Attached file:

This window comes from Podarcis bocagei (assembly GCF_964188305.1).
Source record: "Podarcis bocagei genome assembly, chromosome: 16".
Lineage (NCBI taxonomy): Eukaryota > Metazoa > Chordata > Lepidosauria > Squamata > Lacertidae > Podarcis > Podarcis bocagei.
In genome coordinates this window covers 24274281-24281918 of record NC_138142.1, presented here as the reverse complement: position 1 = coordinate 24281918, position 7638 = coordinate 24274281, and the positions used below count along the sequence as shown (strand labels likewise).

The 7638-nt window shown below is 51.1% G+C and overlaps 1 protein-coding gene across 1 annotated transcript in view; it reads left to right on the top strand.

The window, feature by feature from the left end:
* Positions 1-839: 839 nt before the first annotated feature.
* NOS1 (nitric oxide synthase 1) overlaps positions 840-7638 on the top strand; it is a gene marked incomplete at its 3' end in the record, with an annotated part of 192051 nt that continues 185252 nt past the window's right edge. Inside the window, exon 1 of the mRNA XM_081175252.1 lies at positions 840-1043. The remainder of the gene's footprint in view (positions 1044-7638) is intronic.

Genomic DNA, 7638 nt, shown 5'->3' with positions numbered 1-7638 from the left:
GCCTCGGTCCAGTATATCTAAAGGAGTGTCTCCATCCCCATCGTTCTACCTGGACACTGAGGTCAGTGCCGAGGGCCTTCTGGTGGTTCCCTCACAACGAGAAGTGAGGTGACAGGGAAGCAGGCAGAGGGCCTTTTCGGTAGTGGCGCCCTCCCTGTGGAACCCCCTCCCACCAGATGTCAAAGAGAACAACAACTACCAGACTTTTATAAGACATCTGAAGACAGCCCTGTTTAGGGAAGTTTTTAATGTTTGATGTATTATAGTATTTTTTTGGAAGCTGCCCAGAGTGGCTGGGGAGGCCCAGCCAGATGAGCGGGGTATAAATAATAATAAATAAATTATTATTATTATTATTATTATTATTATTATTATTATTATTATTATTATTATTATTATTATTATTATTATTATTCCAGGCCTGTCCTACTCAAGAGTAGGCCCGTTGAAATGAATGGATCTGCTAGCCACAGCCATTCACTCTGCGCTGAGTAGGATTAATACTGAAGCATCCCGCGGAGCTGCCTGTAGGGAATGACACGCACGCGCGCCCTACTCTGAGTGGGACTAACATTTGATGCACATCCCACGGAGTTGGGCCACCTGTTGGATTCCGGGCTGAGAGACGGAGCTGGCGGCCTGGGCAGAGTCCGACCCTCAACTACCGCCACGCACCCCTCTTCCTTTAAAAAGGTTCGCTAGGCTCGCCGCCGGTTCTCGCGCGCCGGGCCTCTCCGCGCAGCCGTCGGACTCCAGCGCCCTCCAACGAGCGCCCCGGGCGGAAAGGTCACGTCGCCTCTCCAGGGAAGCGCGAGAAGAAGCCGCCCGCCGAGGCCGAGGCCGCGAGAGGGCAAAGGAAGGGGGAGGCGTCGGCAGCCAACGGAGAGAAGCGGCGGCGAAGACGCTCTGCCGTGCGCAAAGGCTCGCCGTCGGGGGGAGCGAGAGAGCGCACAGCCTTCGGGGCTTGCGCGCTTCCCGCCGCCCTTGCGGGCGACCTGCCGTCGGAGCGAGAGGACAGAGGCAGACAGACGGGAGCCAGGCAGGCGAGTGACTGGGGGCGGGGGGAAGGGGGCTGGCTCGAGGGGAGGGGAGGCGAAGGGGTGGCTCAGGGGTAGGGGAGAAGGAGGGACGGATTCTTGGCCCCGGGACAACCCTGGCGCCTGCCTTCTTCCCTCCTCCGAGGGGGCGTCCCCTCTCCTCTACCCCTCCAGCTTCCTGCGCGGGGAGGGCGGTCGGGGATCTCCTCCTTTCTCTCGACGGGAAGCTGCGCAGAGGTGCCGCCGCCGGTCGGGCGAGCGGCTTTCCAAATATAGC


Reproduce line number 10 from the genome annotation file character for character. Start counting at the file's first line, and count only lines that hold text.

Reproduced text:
GCCTCGGTCCAGTATATCTAAAGGAGTGTCTCCATCCCCATCGTTCTACCTGGACACTGAGGTCAGTGCCGAGGGCCTTCTGGTGGTTCCCTCACAACGAGAAGTGAGGTGACAGGGAAGCAGGCAGAGGGCCTTTTCGGTAGTGGCGCCCTCCCTGTGGAACCCCCTCCCACCAGATGTCAAAGAGAACAACAACTACCAGACTTTTATAAGACATCTGAAGACAGCCCTGTTTAGGGAAGTTTTTAATGTTTGATGTATTATAGTATTTTTTTGGAAGCTGCCCAGAGTGGCTGGGGAGGCCCAGCCAGATGAGCGGGGTATAAATAATAATAAATAAATTATTATTATTATTATTATTATTATTATTATTATTATTATTATTATTATTATTATTATTATTATTATTATTATTCCAGGCCTGTCCTACTCAAGAGTAGGCCCGTTGAAATGAATGGATCTGCTAGCCACAGCCATTCACTCTGCGCTGAGTAGGATTAATACTGAAGCATCCCGCGGAGCTGCCTGTAGGGAATGACACGCACGCGCGCCCTACTCTGAGTGGGACTAACATTTGATGCACATCCCACGGAGTTGGGCCACCTGTTGGATTCCGGGCTGAGAGACGGAGCTGGCGGCCTGGGCAGAGTCCGACCCTCAACTACCGCCACGCACCCCTCTTCCTTTAAAAAGGTTCGCTAGGCTCGCCGCCGGTTCTCGCGCGCCGGGCCTCTCCGCGCAGCCGTCGGACTCCAGCGCCCTCCAACGAGCGCCCCGGGCGGAAAGGTCACGTCGCCTCTCCAGGGAAGCGCGAGAAGAAGCCGCCCGCCGAGGCCGAGGCCGCGAGAGGGCAAAGGAAGGGGGAGGCGTCGGCAGCCAACGGAGAGAAGCGGCGGCGAAGACGCTCTGCCGTGCGCAAAGGCTCGCCGTCGGGGGGAGCGAGAGAGCGCACAGCCTTCGGGGCTTGCGCGCTTCCCGCCGCCCTTGCGGGCGACCTGCCGTCGGAGCGAGAGGACAGAGGCAGACAGACGGGAGCCAGGCAGGCGAGTGACTGGGGGCGGGGGGAAGGGGGCTGGCTCGAGGGGAGGGGAGGCGAAGGGGTGGCTCAGGGGTAGGGGAGAAGGAGGGACGGATTCTTGGCCCCGGGACAACCCTGGCGCCTGCCTTCTTCCCTCCTCCGAGGGGGCGTCCCCTCTCCTCTACCCCTCCAGCTTCCTGCGCGGGGAGGGCGGTCGGGGATCTCCTCCTTTCTCTCGACGGGAAGCTGCGCAGAGGTGCCGCCGCCGGTCGGGCGAGCGGCTTTCCAAATATAGC